Effect of Major Royal Jelly Proteins on Spatial Memory in Aged Rats: Metabolomics Analysis in Urine.
J Agric Food Chem. 2017 Apr 10. Epub 2017 Apr 10. PMID: 28362493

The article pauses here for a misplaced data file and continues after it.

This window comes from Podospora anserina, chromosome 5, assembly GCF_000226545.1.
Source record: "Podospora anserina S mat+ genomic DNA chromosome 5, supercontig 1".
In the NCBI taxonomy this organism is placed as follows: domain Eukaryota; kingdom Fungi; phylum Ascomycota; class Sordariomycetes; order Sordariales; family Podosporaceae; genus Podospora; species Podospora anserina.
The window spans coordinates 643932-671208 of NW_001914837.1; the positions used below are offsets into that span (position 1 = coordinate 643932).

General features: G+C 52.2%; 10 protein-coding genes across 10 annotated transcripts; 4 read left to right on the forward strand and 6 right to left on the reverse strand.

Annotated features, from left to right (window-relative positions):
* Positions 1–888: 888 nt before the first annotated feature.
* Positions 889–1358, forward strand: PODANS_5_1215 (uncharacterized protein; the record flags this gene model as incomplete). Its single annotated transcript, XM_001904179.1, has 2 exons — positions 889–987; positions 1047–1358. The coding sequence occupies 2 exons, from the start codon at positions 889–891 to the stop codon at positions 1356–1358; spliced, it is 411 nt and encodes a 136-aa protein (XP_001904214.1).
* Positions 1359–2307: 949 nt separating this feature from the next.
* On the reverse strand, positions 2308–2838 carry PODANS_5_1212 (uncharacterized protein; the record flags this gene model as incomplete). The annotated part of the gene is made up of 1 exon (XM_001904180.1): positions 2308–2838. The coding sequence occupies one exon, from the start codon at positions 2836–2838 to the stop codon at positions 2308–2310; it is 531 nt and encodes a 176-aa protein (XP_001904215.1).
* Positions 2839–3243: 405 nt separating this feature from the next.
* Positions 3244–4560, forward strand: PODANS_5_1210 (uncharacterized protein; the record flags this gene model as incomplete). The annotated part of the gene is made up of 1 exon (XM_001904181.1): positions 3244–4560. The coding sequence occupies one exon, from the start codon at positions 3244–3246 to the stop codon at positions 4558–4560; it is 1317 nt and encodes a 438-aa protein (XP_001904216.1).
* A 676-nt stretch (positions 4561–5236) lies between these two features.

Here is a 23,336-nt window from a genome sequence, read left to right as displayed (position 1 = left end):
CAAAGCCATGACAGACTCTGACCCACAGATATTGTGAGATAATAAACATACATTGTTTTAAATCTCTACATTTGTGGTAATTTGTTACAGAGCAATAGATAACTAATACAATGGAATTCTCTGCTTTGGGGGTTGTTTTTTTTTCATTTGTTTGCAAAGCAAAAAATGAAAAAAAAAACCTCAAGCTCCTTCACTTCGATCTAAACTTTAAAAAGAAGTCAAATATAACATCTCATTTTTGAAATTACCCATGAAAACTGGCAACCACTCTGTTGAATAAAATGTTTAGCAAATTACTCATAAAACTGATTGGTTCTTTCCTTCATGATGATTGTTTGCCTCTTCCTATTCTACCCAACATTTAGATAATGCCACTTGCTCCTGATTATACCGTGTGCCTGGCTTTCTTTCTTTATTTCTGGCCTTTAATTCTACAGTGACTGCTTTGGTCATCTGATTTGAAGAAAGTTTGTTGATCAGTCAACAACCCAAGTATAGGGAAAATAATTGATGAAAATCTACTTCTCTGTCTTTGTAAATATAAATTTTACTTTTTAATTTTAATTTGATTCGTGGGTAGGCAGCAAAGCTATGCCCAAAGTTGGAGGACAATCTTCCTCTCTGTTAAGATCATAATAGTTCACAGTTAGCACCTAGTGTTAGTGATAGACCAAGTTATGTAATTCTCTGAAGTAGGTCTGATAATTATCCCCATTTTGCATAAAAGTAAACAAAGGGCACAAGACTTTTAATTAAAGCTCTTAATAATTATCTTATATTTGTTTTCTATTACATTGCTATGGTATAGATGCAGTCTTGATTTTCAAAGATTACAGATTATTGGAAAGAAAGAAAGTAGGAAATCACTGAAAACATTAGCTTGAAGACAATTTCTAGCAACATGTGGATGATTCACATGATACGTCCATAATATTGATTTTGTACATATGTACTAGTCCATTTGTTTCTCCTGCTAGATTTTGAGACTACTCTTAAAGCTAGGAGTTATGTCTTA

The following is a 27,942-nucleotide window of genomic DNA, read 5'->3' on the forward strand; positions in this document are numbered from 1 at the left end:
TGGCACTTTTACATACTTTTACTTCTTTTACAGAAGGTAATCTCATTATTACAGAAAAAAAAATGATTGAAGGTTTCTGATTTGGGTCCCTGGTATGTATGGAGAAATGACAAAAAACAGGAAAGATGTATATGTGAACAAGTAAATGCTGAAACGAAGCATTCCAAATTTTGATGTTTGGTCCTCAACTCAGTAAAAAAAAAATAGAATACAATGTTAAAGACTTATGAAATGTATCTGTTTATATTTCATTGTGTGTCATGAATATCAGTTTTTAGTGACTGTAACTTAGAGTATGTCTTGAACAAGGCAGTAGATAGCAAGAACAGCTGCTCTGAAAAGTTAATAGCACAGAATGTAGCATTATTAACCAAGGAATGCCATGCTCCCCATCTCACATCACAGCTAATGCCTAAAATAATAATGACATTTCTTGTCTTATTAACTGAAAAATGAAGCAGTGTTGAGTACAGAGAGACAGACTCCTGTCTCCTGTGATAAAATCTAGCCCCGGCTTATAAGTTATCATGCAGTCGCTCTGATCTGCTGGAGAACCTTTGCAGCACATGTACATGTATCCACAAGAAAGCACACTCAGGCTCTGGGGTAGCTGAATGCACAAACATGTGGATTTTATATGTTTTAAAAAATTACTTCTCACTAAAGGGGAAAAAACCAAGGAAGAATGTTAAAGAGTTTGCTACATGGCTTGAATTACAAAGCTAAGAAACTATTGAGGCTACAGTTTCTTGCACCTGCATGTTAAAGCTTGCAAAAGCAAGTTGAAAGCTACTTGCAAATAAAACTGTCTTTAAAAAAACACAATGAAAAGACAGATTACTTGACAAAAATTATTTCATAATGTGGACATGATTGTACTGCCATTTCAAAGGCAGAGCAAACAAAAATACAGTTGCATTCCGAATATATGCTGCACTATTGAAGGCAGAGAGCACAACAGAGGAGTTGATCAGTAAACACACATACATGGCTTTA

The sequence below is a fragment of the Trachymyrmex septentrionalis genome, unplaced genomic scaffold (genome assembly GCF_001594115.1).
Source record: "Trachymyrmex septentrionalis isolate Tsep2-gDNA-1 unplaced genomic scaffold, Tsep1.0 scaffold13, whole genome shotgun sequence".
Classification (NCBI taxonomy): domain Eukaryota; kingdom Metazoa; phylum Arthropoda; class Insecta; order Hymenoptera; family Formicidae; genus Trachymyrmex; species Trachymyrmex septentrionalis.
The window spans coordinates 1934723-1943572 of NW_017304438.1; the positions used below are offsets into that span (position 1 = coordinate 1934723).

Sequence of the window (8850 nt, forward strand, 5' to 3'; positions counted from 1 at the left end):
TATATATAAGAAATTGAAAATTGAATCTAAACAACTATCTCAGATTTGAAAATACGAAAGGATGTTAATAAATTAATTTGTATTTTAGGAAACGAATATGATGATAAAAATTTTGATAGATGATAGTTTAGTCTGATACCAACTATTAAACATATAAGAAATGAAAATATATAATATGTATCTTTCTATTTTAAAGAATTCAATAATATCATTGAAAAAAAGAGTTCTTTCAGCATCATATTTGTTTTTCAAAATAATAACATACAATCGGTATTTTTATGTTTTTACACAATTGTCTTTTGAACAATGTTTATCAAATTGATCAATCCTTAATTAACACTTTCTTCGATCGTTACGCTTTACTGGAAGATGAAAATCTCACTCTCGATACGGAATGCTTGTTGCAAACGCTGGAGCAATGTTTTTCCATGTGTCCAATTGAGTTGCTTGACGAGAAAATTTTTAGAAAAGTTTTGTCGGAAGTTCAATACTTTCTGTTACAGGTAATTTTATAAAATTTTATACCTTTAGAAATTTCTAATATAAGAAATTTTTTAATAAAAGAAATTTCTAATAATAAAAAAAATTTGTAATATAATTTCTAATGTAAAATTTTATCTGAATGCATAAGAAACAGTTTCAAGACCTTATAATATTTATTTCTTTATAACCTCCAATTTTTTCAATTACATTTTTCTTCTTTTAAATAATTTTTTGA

Royal jelly (RJ) produced by worker honeybees is the sole food for the queen bee throughout her life as well as the larvae of worker bees for the first 3 days after hatching. Supplementation of RJ in the diet has been shown to increase spatial memory in rodents. However, the key constituents in RJ responsible for improvement of cognitive function are unknown. Our objective was to determine if the major royal jelly proteins (MRJPs) extracted from RJ can improve the spatial memory of aged rats. The spatial memory assay using the Morris water maze test was administered once to rats after a 14-week feeding. Metabolomics analysis based on quadrupole time-of-flight mass spectrometry was conducted to examine the differences in compounds from urine. Aged male rats fed MRJPs showed improved spatial memory up to 48.5% when compared to the control male aged rats fed distilled water. The metabolite pattern of the MRJPs-fed aged rats was regressed to that of the young rats. Compounds altered by MRJPs were mapped to nicotinate and nicotinamide metabolism, cysteine taurine metabolism, and energy metabolism pathways. In summary, MRJPs may improve spatial memory and possess the potential for prevention of cognitive impairment via the cysteine and taurine metabolism and energy metabolism pathways in aged rats.